The fourth line, and then the fifth line ...
As you know, I’m on a George Saunders kick at the moment, and this email closes a trilogy inspired by his Swim In A Pond In The Rain. More about all that in a second – but first up, just a word to say that there's some important housekeeping material in the first comment below this post. All important stuff - and you're quite likely to be affected, so do take a look.
Righty-ho. Editing. Writing and editing:-
I want to start with something Saunders says at the very beginning of his work. He says this:
Years ago, on the phone with Bill Buford, then fiction editor of The New Yorker, enduring some painful edits, feeling a little insecure, I went fishing for a compliment: ‘But what do you like about the story?’ I whined. There was a long pause. And Bill said this: ‘Well, I read a line. And I like it … enough to read the next.’
… I’ve taken a lot of comfort in this idea over the years. I don’t need a big theory of fiction to write it. I don’t have to worry about anything but: Would a reasonable person, reading line four, get enough of a jolt to go on to line five?
In a way, that’s the whole deal, right? If someone enjoys our writing enough to read it through at a happy canter, we’ve won. Some readers will find more in a book than others. Some people will rank us higher or lower than some other comparable authors. But don’t be fussy. If someone reads our work, line by line, to the end, we’ve done what we came to do.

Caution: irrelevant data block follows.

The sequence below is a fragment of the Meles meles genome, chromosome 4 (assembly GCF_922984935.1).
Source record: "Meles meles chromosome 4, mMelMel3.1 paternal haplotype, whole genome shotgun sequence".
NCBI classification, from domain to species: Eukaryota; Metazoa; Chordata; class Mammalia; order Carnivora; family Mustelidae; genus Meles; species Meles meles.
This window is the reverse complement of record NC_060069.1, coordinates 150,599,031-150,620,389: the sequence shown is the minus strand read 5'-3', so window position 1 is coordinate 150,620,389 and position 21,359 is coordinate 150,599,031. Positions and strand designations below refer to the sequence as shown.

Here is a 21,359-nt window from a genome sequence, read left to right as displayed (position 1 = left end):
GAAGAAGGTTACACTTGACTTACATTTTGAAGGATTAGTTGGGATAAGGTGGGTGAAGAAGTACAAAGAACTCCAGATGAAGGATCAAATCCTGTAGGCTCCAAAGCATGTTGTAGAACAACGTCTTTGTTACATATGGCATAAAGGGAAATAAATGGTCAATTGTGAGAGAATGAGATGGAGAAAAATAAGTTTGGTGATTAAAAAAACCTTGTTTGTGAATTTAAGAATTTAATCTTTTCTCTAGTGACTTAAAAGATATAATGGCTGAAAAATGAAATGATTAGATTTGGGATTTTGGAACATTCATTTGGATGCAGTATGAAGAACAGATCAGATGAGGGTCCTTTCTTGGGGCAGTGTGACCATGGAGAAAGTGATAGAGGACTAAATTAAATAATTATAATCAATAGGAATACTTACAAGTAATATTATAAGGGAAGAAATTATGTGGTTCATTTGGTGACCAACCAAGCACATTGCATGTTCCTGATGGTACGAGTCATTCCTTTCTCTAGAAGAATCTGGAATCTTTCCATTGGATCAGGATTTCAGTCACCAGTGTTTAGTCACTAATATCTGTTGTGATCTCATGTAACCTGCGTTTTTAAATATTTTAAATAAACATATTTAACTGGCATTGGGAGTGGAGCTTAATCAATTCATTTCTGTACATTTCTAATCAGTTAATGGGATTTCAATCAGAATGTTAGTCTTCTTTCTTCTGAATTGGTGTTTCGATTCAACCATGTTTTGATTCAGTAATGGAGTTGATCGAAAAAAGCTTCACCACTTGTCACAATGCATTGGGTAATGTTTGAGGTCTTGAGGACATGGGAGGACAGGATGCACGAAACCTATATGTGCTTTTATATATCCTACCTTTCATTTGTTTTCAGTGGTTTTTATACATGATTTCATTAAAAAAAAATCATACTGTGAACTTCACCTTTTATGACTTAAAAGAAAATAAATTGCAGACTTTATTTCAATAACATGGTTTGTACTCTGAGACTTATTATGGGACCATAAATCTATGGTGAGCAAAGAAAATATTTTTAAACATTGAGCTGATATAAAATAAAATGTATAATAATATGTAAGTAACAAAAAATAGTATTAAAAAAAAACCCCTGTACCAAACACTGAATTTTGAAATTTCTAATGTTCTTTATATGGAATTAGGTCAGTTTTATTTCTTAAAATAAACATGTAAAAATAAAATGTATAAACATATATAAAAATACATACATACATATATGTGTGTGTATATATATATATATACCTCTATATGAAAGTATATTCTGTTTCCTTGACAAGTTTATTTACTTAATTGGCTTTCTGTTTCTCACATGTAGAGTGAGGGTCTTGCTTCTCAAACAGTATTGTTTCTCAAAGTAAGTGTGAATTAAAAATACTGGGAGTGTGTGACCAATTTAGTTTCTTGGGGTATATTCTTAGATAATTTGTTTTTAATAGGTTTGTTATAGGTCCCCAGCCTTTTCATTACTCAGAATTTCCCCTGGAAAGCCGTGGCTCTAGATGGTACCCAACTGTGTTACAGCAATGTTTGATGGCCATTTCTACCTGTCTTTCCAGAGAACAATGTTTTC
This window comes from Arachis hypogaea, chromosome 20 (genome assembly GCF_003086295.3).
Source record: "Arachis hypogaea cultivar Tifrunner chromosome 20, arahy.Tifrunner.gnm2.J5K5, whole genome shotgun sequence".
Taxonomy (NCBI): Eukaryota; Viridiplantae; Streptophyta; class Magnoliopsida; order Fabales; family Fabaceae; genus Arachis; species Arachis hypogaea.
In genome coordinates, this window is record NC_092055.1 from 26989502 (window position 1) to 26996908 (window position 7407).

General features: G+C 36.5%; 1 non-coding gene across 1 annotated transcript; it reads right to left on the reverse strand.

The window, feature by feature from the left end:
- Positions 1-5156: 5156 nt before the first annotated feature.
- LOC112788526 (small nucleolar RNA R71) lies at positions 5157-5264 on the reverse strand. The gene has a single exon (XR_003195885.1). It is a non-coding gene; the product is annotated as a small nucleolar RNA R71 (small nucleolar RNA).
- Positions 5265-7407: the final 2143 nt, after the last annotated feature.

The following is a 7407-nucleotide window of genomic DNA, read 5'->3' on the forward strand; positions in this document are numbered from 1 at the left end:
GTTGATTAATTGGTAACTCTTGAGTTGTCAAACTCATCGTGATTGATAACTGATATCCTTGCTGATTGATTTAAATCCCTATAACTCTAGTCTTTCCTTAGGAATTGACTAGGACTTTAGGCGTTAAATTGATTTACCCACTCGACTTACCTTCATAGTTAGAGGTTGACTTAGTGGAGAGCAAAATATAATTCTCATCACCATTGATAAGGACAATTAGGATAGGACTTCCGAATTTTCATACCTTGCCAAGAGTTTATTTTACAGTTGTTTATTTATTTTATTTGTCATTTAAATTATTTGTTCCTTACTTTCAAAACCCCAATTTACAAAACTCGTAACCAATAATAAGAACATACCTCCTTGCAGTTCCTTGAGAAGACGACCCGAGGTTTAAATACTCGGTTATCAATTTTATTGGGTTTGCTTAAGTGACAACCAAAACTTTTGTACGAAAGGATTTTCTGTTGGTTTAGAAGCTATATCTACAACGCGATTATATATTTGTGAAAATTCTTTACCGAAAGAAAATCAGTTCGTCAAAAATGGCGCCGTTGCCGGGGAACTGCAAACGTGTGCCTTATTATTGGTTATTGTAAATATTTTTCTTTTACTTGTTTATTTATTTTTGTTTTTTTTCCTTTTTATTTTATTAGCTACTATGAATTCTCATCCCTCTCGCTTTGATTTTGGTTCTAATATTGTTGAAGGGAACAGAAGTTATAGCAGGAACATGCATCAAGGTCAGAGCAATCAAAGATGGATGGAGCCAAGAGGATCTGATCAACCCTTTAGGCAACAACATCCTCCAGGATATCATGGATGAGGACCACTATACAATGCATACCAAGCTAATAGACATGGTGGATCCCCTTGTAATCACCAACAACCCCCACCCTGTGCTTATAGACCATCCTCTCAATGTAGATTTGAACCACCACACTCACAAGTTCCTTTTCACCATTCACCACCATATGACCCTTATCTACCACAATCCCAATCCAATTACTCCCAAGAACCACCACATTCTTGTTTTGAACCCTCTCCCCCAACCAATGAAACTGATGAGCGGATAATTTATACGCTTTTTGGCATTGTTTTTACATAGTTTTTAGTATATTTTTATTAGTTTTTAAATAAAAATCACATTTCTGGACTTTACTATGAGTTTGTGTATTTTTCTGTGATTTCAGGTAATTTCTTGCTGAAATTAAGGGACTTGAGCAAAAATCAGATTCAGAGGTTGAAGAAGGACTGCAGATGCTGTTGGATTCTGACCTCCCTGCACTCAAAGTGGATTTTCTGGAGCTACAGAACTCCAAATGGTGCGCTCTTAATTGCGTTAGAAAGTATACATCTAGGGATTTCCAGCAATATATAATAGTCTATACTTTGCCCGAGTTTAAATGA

In the past week or two, I’ve run a self-editing webinar where I live-edited about 1000 words of text, over the space of about an hour. We also spent time, you and I, with that white chairs / green terraces exercise, where we all spent a lot of time trying to find a way to say something simple in about ten words (without, I think, yet finding a completely satisfactory answer.)
Many of you will have felt a little frustrated by the amount of time I’m willing to spend on apparently minor things. (Does whitely work as an adjective? Can Dan talk about his sister standing outside his door, when he doesn’t actually know if she’s standing or not?)
And, just to be clear, I really am willing to spend time on minor things. When I fuss over minutiae on a webinar, I’m not putting on a show simply because I have an hour-long gig to deliver. I’m doing in public what I do all the time in private. The truth, indeed, is worse than you fear. In an hour-long webinar, I’m conscious of the need to entertain and keep moving. At home, with no one watching, I’ll just redo the same damn sentence as long as it takes to make me happy.
So yes: I am picky. And yes: I too subscribe to the Buford Theory of Fiction (BTF): If sentence N is good enough, they’ll read sentence N + 1, and …
According to that theory, micro-blockages in a piece of text can accumulate to lethal effect. If you write a sentence that forces the reader to pause and re-construe the sentence in her head, you’ve created a momentary interruption in the flow. A few such interruptions in the course of a book are perhaps inevitable. But two or three such blockages on a single page? That book is one that the BTF tells you will never be read.
So editing is good for that reason.